When you first start shooting, the first thing you’ll probably do is try to get …
This is an old trick that has been used by many “DIY”ers in the past, but I thought it was definitely worth posting.
We all love that anamorphic look used in so many Hey! Hope your newly found freedom is treating you well.
I was just brainstorming for the reel scene… what do you think about top gun/annapolis style but roles reversed.. my character is going through bootcamp and the scene’s main focus is her standing up to an officer who’s been giving her so much shit that she’s finally had enough,
(some event had to transpire and she did exceedingly well but got no respect) and through the scene it’s revealed that he’s secretly in love with my character.. or maybe he’s just realizing it as the scene unfolds..
backstory possibility is her brother died in one of the wars (iraq/iran.etc) and that’s what motivated her to join the airforce… his poss backstory.. he actually was over there and good friends with her brother so besides realizing he’s in love with her, he really doesn’t want her to get involved and get hurt..
maybe made a promise to her brother? idk these are just thoughts flowing. And I feel like it’d be easy to shoot.. just out on a grassy field somewhere representing the bootcamp.. male lead just needs uniform and i would just need bootcamp/exercise attire. Sorry it’s not in complete sentences, but hopefully you get the gist. Let me know! and JJ Abrams movies. The bokeh is beautiful and oval, the lens takes advantage of the entire image, and you get that great streaky flare. That flare is the telltale sign of an anamorphic lens, and it is used in many sci-fi and space movies. I have no doubt we will see plenty of it in the new Star Wars movies.
There are many adapters out there for DSLR shooters, ranging from the authentic and insanely expensive, to the simple and “why didn’t I think of that” approaches.
Adapters are notoriously hard to focus with, because you are in essence, focusing with the regular lens, and then the anamorphic lens as well. Projector lenses have been adapted with some success. And then there is the Cinemorph filter, which is brilliant because of its simplicity. It simply takes an oval shape and superimposes it on a filter, giving all the bokeh the stretched out shape. Then they use a simple etched pattern into the filter itself to reproduce that awesome flare.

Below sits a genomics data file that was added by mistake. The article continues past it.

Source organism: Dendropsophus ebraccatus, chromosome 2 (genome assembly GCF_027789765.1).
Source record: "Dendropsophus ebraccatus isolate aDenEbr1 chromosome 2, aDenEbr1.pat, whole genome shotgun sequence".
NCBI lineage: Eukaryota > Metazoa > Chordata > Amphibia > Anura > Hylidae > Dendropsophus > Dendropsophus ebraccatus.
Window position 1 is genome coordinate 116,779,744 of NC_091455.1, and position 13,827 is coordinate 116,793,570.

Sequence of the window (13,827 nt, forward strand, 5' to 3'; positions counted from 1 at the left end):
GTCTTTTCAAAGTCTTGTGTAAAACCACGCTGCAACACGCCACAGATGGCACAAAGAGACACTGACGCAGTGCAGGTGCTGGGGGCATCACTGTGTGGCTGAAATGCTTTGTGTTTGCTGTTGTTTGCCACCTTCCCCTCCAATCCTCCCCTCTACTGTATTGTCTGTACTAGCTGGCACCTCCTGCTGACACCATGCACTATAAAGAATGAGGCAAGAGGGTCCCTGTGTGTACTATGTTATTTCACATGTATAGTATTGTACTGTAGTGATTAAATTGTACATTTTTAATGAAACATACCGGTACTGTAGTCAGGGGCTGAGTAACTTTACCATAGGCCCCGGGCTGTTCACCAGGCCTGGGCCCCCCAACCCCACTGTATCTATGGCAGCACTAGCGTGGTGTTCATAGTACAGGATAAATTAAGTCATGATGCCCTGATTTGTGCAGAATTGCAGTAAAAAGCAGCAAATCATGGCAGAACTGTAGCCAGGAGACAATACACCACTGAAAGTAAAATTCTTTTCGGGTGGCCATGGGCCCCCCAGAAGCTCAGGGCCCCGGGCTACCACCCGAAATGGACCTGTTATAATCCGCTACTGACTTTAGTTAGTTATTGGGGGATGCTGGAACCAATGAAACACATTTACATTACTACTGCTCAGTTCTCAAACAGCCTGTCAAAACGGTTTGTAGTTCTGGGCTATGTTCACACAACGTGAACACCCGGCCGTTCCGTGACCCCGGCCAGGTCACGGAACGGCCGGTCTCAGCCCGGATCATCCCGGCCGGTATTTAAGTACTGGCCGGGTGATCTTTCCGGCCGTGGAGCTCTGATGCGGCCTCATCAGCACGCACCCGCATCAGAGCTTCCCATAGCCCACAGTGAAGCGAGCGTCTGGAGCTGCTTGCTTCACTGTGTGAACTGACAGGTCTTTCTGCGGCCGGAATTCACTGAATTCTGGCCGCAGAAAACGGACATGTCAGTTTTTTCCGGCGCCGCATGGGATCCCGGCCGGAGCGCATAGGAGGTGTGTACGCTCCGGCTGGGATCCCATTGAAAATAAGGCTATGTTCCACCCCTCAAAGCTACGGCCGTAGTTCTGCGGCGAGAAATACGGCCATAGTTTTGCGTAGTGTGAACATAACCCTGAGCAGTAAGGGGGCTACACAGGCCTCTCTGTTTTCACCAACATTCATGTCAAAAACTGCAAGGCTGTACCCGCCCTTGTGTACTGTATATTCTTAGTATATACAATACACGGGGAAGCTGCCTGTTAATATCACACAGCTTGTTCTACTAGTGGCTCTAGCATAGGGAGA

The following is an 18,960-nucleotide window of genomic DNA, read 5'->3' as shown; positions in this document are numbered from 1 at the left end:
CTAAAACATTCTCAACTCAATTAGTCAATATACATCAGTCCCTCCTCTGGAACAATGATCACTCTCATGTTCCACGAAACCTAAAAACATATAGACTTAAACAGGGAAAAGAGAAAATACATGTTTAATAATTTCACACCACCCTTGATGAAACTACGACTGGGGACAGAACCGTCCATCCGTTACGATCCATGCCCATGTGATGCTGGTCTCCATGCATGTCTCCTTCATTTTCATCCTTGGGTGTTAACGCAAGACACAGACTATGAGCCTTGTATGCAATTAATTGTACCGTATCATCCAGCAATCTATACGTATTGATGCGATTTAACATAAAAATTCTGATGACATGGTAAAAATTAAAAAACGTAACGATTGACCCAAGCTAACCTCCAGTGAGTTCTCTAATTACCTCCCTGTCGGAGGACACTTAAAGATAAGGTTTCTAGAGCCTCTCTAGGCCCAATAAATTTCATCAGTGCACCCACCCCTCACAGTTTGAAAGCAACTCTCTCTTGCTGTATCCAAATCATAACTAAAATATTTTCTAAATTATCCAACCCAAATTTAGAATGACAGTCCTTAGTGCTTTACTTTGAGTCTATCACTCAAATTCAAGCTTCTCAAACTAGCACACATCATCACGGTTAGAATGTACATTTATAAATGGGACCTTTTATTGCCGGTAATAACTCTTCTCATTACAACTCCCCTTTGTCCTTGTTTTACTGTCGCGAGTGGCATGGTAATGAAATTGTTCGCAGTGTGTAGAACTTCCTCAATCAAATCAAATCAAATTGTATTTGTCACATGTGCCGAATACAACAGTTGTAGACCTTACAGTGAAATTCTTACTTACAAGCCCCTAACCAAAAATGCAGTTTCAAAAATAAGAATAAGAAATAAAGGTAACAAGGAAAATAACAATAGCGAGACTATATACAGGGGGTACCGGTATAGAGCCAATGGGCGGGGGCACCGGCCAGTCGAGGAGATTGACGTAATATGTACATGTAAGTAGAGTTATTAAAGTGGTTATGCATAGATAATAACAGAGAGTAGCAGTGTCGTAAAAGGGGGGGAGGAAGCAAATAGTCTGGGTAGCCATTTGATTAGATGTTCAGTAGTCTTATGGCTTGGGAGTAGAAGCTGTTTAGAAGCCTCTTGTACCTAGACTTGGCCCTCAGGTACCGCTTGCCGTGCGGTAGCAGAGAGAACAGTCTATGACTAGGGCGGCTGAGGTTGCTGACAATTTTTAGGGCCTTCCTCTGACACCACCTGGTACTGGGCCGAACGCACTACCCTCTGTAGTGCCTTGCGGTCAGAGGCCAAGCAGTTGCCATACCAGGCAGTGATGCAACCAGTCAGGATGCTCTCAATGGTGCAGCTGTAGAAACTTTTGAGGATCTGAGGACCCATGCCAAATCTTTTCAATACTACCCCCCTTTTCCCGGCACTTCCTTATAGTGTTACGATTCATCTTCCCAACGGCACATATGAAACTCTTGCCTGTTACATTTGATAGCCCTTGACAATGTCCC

As a side note, it’s incredibly interesting to note that all these aspects of image that photographers and filmmakers fought so hard against for years, we now try to reproduce. Film grain, Light leaks, film burns, solar flares, lens flares. The collective unconscious of the moviegoing public has a sense of nostalgia for these elements and they feel organic and rooted, which helps suspend disbelief in a media circus that is inundated with digital and CGI.
But back to topic: The cheapest way that I have come across to reproduce the Anamorphic flare is simply: fishing wire.
Some fishing wire strung vertically across the lens will produce a horizontal lens flare. Take a blue sharpie to the fishing wire, and every time your lens crosses a light source, a gorgeous blue streak will cross your image.
You can do this with simply a rubber band and some ire, but sometimes that’s a hard sell in front of clients.
I had an extra petal lens hood that I didn’t know what to do with, but really, just a step up ring adapter would work great, too.
I drilled some pilot holes into each end of the hood, ran the string through and made sure it was tight off tight at each end and: voila! A very simple way to just throw some anamorphic flare into a scene.
One of my first trepidation about his DIY “trick” was that it was a little TOO DIY. Given the money and the resources, I would shoot anamorphic almost all the time. It felt so much like the “Poor Mans Anamorphic”- until I saw it in a very well-respected production. In the beautifully shot BBC series “Sherlock”, Holmes and Watson find themselves subject to some possibly paranormal experiences in the “The Hound of Baskerville”. There are lots of slider shots, lots of crystal beakers crossing frame, and lots of lights with anamorphic flare used to cover transitions as the scene went behind a pane of glass. I had always assumed that they just shot on anamorphic- they are, after all, a REAL TV show with a more than modest budget. Then I saw an interview with the DP where he revealed his secret for crafting the look in that episode, and it was fishing wire! His method was slightly different in that he taped it to the back of the lens right where it meets the mirror. That had the effects of giving the flare a larger wash across the scene so that it would cover his scene transitions.
Truly, For less than $5, you can have some very fun effects that give a much more organic feel than anything you could do in post. I always prefer practical FX to CG- it feel real and in the moment, and I also like to “get it right in camera” whenever possible. It’s a cheap mod to make, and takes up next to no space when thrown into your bag with your other filters.